Seeing as how voter registration has been in the news a lot lately, I thought now might be a good time to conduct an updated analysis on registration trends in the state. This will be the first in a series of posts.
The biggest difficulty lies in determining a starting point for the analysis. In the end, I decided to go with analysis of data over the past four years. That’s a long enough time to identify significant trends but not so long that it uncovers trends that are outdated and no longer relevant.
We’ll start with an analysis of changes in total voter registration. Four years ago (7/06/13) the state had 6,448,237 registered voters. Now we have 6,766,094 – an increase of over 300,000 voters, or nearly 5%.
Here’s the rate of increase (or decrease) of total number of registered voters in visual form:
This is a map that many state observers are used to – strong growth in the Triangle and Charlotte metros and along the coast, with the rest of the state struggling to keep up. Unsurprisingly, there’s a strong correlation between growth in registered voters and population growth. However, the population numbers are actually more dire for the parts of the state than this map might depict, as some counties (particularly in the west) saw registration growth despite population decline. We might be able to attribute this to the Trump effect.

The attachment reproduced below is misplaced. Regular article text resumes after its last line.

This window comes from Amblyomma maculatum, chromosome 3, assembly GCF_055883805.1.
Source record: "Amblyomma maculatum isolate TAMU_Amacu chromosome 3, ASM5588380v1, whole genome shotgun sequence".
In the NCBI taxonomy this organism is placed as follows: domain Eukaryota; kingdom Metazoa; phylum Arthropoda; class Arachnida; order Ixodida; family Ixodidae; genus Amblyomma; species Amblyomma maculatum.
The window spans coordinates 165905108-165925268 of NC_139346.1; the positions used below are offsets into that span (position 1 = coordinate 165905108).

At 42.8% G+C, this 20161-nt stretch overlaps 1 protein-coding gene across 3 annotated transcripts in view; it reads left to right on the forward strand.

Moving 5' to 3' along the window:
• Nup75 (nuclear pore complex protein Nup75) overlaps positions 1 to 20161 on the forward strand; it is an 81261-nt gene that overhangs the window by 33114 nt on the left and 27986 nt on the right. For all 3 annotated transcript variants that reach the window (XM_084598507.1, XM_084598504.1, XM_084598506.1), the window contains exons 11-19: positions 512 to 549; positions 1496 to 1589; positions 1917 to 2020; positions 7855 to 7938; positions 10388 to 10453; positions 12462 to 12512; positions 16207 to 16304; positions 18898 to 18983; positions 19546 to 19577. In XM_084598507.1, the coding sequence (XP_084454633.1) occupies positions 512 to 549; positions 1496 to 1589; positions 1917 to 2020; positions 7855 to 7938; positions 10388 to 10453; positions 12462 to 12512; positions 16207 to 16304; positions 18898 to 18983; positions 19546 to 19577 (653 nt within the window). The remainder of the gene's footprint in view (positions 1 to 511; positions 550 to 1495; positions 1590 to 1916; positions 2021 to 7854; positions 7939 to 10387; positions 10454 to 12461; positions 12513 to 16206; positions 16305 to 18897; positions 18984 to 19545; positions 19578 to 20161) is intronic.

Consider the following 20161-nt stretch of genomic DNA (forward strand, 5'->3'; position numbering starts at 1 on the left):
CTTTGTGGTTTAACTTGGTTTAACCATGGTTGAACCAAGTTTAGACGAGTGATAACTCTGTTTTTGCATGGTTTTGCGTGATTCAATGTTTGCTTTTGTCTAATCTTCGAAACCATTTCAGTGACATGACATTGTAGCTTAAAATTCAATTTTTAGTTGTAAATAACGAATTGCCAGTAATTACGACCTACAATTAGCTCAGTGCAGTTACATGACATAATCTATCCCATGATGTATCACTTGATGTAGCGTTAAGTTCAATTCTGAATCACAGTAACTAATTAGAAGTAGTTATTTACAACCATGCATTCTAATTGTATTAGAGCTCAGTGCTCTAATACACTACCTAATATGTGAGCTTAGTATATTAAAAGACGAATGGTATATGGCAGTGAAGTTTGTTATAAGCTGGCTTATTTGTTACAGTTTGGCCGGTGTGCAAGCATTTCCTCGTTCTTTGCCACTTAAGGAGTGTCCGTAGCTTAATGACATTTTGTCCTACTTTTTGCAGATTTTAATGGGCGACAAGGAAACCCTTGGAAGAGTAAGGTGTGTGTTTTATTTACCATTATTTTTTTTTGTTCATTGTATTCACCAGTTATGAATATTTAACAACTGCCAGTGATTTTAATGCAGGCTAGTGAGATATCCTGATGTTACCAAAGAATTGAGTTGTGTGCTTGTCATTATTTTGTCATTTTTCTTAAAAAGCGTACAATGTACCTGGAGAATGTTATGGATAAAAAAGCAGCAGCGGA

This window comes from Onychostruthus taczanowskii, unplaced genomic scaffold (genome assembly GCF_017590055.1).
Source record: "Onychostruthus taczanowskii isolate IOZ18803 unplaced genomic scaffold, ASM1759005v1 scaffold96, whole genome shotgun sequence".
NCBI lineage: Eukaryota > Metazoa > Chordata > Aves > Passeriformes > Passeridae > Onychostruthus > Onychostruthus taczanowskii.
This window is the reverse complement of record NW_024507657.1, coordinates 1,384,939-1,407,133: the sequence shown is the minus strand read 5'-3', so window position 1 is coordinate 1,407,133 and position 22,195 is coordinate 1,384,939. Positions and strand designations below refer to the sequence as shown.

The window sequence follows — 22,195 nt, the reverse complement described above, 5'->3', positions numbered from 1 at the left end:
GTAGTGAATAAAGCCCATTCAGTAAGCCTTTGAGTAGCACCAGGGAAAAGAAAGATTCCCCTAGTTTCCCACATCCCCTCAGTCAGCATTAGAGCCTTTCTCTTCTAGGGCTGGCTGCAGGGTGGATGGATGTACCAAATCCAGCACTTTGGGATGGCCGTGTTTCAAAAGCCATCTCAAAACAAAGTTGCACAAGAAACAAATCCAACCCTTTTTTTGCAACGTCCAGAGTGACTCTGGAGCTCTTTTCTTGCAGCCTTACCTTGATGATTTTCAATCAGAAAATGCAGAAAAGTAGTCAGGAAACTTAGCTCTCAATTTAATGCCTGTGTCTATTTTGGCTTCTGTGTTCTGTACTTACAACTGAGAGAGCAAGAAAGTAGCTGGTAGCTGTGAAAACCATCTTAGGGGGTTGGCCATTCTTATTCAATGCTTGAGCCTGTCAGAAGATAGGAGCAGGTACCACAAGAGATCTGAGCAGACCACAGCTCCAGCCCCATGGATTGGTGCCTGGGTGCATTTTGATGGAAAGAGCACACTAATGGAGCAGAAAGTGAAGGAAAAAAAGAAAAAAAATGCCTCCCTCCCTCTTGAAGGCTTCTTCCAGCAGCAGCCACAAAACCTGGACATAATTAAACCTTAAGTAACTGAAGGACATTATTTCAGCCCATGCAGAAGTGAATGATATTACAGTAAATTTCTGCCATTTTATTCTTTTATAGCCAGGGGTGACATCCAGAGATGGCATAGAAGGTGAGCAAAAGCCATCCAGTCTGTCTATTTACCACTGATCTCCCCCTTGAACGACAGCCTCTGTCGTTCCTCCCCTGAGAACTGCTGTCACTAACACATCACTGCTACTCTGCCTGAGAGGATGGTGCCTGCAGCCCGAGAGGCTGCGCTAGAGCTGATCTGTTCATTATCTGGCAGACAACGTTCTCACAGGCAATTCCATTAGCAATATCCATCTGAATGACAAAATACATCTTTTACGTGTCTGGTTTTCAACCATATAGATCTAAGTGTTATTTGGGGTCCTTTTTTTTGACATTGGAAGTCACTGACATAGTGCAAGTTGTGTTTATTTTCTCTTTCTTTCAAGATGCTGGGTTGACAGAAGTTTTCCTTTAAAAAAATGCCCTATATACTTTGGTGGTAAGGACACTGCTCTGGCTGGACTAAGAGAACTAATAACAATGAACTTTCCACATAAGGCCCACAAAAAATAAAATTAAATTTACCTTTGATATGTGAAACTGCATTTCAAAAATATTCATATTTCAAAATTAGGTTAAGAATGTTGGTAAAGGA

The county with the largest voter registration growth is Brunswick in the southeast, also the fastest growing county in the state. The county with the largest drop was Mitchell, even though the population estimates don’t depict such a negative forecast. It’s possible aggressive purging of voter rolls could be at play here. Such actions are largely at the discretion of county boards of elections.
In terms of raw numbers, Wake was the clear winner with a gain of 60,322 registered voters. The biggest loser was Craven (New Bern). Again, not sure what’s going on there.
In the next post, we’ll take a look at trends in partisan registration and what they mean for the future of North Carolina politics.
John Wynne is the “conservative voice” at PoliticsNC, where he also provides polling analysis and commentary on legislative campaigns. When not writing about politics, he enjoys gardening and listening to opera. Contact: firstname.lastname@example.org.